30 in 30: Day 02 (in which I’m actually pretty serious about The Fifth Sacred Thing)

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Day 02 – A book or series you wish more people were reading and talking about

I’ve been putting off writing this post, because I was playing World of Warcraft. (You thought I was going to say something thoughtful or poignant, didn’t you? Silly. You should know by now.)

Truth is, there are a lot of books that I wish more people were reading and talking about — they range from actual literature to my own to feminist theory. The one I settled on is a piece of fiction.

A piece of fiction can change the world more deeply than a hundred pieces of nonfiction can. Not that there’s anything wrong with nonfiction; it’s just that people are more open to receiving important messages when they read fiction. Reading nonfiction puts our hackles and shields up.

The book is The Fifth Sacred Thing by Starhawk. Rather than try and explain it myself, I’m going to quote the Wikipedia summary because it does a much better job, and I’d like to get on with my actual blog post.

…a world set in the year 2048 after a catastrophe which has fractured the United States into several nations. The protagonists live inSan Francisco and have evolved in the direction of Ecotopia, reverting to a sustainable economy, using wind power, local agriculture, and the like. To the south, though, an overtly-theocratic Christian fundamentalist nation has evolved and plans to wage war against the San Franciscans. The novel explores the events before and during the ensuing struggle between the two nations, pitting utopia and dystopia against each other.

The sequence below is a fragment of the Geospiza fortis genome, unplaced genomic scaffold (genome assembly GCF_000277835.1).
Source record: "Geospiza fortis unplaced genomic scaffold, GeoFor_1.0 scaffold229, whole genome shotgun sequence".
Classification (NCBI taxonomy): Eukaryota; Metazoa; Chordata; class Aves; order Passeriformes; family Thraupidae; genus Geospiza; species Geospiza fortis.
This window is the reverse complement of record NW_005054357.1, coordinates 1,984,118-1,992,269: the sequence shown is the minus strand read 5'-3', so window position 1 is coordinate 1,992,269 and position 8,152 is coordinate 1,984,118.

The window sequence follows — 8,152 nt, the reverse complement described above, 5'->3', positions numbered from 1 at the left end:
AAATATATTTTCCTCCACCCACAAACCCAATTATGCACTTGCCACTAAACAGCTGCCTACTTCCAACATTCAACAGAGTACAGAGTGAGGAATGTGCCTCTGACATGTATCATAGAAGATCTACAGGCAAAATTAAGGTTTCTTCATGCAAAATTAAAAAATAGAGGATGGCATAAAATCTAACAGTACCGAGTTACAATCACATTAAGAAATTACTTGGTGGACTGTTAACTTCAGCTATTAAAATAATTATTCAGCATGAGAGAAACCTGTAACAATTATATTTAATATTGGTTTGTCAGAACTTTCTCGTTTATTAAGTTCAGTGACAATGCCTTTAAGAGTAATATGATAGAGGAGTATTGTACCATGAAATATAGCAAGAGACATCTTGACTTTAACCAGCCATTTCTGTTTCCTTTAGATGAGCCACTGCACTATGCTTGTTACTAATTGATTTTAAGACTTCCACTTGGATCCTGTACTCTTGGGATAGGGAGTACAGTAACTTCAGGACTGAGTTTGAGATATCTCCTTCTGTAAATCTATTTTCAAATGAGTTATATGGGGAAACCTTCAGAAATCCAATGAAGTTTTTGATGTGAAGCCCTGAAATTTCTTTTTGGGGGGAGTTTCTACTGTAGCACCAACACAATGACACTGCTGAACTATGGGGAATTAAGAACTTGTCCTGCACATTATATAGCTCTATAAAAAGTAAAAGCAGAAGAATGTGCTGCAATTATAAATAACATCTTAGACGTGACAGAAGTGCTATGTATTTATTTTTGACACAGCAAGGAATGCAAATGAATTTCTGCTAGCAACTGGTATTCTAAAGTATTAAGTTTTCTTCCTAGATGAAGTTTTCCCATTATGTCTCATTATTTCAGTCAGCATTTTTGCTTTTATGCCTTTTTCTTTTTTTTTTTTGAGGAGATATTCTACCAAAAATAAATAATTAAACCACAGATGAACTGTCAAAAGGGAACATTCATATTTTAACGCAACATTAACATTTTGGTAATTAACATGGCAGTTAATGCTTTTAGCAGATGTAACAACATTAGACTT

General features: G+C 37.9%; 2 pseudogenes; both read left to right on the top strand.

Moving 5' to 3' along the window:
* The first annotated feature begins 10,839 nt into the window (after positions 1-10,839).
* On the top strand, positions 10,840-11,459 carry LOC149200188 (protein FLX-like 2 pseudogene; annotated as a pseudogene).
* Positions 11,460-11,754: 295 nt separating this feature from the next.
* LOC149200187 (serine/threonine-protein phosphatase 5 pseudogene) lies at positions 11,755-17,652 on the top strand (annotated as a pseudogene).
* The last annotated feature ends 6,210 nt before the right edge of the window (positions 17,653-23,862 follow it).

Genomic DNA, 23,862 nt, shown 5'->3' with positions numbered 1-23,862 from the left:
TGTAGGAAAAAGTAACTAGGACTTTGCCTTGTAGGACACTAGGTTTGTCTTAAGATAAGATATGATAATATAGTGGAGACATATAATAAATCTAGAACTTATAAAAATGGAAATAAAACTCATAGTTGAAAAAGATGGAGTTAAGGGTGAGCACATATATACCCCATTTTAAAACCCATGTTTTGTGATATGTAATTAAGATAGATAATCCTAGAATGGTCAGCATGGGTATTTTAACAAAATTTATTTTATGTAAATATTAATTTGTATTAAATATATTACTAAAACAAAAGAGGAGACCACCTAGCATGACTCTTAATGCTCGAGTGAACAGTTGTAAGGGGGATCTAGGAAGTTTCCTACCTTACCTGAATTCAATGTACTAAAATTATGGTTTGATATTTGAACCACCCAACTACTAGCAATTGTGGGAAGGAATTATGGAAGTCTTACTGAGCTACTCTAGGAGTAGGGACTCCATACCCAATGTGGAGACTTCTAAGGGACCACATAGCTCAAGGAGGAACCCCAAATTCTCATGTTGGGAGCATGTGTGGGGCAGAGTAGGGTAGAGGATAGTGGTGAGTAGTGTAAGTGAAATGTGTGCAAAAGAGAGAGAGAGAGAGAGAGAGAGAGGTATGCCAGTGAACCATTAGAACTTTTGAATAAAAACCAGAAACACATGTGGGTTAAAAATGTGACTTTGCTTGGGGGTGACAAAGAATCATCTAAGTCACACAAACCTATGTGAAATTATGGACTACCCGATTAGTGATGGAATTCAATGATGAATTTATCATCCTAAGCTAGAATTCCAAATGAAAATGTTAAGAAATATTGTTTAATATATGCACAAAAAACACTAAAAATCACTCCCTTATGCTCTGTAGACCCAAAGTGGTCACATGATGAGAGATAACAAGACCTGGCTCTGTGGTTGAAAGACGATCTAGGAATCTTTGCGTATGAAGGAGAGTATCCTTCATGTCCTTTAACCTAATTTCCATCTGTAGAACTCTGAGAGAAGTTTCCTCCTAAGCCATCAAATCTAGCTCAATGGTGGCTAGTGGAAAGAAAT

The story is primarily told from the points of view of 98-year-old Maya, her nominal granddaughter Madrone, and her grandson Bird. Through these and other characters, the story explores many elements from ecofeminism and ecotopian fiction.

The title is derived from the four elements of fireearthair, and water, plus an additional element revealed as the plot unfolds.

In the novel, San Francisco is a mostly pagan city where the streets have been torn up for gardens and streams, no one starves or is homeless, and the city’s defense council consists primarily of nine elderly women who “listen and dream”.

While the plot, characters, and setting are all well-done and reason enough to read the book, they are not the reasons I have for wanting people to read it.

There are ideas in this book. Powerful ideas. The Ecotopia Starhawk presents may not be a perfect one, but there is the idea that things don’t have to be the way they are. That they can be totally different.

Just being able to look at the book and see a different world presented is, to me, a very good thing. Sometimes the fact of existence — that our world sucks and it’s going to take a lot of work to change it and my gods maybe we can’t even change it maybe this is how things really are — weighs a little too heavy. It’s nice to look at something, even if it is fictional, and think “We could be more like that.”

This is why the myth of the “Great Universal Matriarchy” is so pervasive, even though it’s been debunked in academic circles for decades. I think it would be great if people stopped taking it as truth and started taking it as a myth — something to give hope, but a story. I can look at that myth and say “The world doesn’t have to be ultimately geared against people of my gender — or rather, people who aren’t cisgendered male — it could be different.”

That is what The Fifth Sacred Thing gave me. A look at a world where wealth was viewed completely differently, where children were cherished, where water and food were free, where people took care of each other and the four sacred things — earth, air, fire, water. The fifth being love.

The book ultimately changed me. I want more people to read it because then, they might be changed too.

Or not. But at least they’d be thinking about those ideas. Thinking about things is half the journey.

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